Calgary Under $10 Lunch: Tokyo Station

A classic Kuro ramen at Calgary’s Tokyo Station

After the usual Christmas splurge, a January resolution, for many of us, is to curb spending. So what better time to resume my Calgary Under $10 Lunch series?

Like many Japanese dishes, such as sushi, ramen tends to be rather pricy for the cheap-eats seeker. Indeed, one celebrated Calgary ramen restaurant has daily lineups for its $18 bowls of noodle goodness, which usually quickly sell out. Good for them.

But to meet the under-$10 rules of this series, I venture to Tokyo Station, a few steps removed from busy 14th Street in southwest Calgary’s Beltline district. It’s a little street market shop that sells Japanese packaged snacks, ice cream and tapioca tea and is affiliated with Tokyo Street Market next door.

Tokyo Station is on a little Beltline side street

But the heart of its lineup is five styles of ramen, each for $9.99 and featuring different bases—miso, kimchi, laksa and shio—and chock full of house-made skinny noodles, beef brisket, pork belly chashu, a seasoned egg and green onion.

While a couple of the soups are sweat-inducing spicy, I opt for a milder, classic Kuro ramen, with a tonkotsu base, black garlic oil and dry seaweed. It’s a lovely, lacquered bowl full of delicate flavours, enjoyed on Tokyo Station’s shaded front patio.

I could have ordered a side dish of a sweet bun, pork dumplings, fried octopus or chicken wings—each for $5.49—but that would have put me over my self-imposed limit. And all I was looking for was a great light lunch.

A fairly spartan interior

Tokyo Station
1505 15 Avenue SW, Calgary
Daily 11 am-9 pm

Pathway to Sanity

Pathway along the oh-so-urban Sarcee Trail

For decades, I drove along Sarcee Trail in southwest Calgary, oblivious to the people walking, running and cycling along the parallel pathway. And why would I notice, given a nearby gym and beckoning mountain trails to satisfy my exercise and alpine spiritual needs?

Then Covid struck, and my world shrunk, along with everyone else’s. Now, nearly two years into the pandemic, I’ve walked and run along that pathway and nearby streets a couple of hundred times.

I’m sure the powerline’s not affecting my brain

For one thing, that’s meant not having to jump in my car and drive every time I want to exercise or hit the trails. For another, it’s meant learning to appreciate the urban beauty of pathways and walkable neighbourhoods, despite overhead power lines and the steady hum of nearby traffic. So here’s a year of pathway photos, mostly on or near Sarcee Trail. Incidentally, all the shots are from my camera that also happens to make phone calls: the iPhone 12 Pro. Best $1,400 I’ve spent.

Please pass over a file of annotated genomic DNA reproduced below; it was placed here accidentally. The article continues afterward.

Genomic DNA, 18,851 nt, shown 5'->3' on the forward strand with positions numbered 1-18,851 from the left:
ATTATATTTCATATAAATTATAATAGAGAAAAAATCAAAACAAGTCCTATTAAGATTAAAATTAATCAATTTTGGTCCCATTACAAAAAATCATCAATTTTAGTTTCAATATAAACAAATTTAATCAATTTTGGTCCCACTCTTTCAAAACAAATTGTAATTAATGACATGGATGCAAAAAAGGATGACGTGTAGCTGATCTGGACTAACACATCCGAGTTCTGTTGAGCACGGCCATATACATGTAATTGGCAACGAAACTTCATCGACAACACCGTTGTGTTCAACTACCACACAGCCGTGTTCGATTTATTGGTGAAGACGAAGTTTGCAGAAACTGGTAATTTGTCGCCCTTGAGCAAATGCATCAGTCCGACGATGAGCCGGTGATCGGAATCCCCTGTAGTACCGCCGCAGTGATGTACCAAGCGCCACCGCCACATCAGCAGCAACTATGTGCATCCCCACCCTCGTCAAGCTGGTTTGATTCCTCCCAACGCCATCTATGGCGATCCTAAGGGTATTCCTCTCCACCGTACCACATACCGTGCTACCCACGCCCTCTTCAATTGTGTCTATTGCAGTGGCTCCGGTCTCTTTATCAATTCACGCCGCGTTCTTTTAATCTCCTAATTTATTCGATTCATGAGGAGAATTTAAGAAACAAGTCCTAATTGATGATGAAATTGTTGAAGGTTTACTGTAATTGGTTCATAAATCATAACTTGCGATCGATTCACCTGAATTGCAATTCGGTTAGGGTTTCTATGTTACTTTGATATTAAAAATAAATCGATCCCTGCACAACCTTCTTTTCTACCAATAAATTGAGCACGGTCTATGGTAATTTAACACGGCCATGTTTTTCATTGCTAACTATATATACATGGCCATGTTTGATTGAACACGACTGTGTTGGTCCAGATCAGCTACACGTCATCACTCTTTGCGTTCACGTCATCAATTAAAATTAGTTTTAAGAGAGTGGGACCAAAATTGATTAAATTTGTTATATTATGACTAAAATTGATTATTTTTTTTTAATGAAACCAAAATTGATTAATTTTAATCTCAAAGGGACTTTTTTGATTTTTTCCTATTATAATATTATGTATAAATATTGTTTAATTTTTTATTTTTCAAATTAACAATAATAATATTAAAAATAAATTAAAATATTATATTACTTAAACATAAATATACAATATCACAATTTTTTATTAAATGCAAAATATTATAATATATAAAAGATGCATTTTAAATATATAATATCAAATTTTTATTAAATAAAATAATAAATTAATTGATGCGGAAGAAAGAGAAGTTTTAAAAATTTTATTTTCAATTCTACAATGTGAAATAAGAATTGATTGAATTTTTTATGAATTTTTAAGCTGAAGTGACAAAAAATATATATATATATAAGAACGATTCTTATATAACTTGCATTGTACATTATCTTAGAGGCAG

Summer poppies
Batallion Park
One of Calgary’s great, overlooked attractions: the skies
Neighbourhood blossoms
Fall leaves
Early winter along Glenmore Reservoir
Walking wear for winter deep freeze
Winter follows me indoors

Taking advantage of fresh snow
Nose Hill
Sarcee sign
Sarcee car wash
Shopping cart in the Elbow River
Wolfe and the Sparrows statue

If it’s a Food Made in Canmore, Rusticana’s Likely Got It

A sampling of the locally produced foods in Canmore’s Rusticana Market + Deli

On the rare occasion when I used to enter Rusticana in downtown Canmore, I never viewed it as anything more than a glorified convenience store.

But on a recent tip from my sister, I discovered this 40-year-old corner store has been rebranded as a market and deli—a well-curated space for finding all sorts of locally produced foods.

Uprising Craft Bakery has you covered

Like sourdough breads and other baked goods from Uprising Craft Bakery. Fresh sausages and splendid frozen tourtieres from Valbella Gourmet Foods. Coffee beans from Banff Roasting Company and Mountain Blends. Fresh pasta from Canmore Pasta Co. Frozen samosas from Mad Dog Café. Hand-made chocolates from Le Chocolatier. Gourmet sauces from Bow Valley BBQ. Frozen pizzas from Rocky Mountain Flatbread Co. Cookies from Bare Bistro. Raw foods from Hear Me “Raw”. Healthy prepared meals from An Edible Life. The list goes on and on.

Obviously, the mountain town of Canmore (population 15,000) is a great food and restaurant place, arguably the pound-for-pound champion in Alberta. Now, thanks to Rusticana, it’s getting easier to pick up a lot of these great products in one stop.

Rusticana Market + Deli
2, 801 Main Street, Canmore, Alberta
Daily 6 am-11 pm

Olds, Alberta Barbecue Joint Filled the Pit in my Stomach

Brisket burnt ends sandwich at The Pit in Olds, Alberta

When you’re in the heart of Alberta’s cattle country, you might expect beefy restaurant offerings beyond steaks and burgers.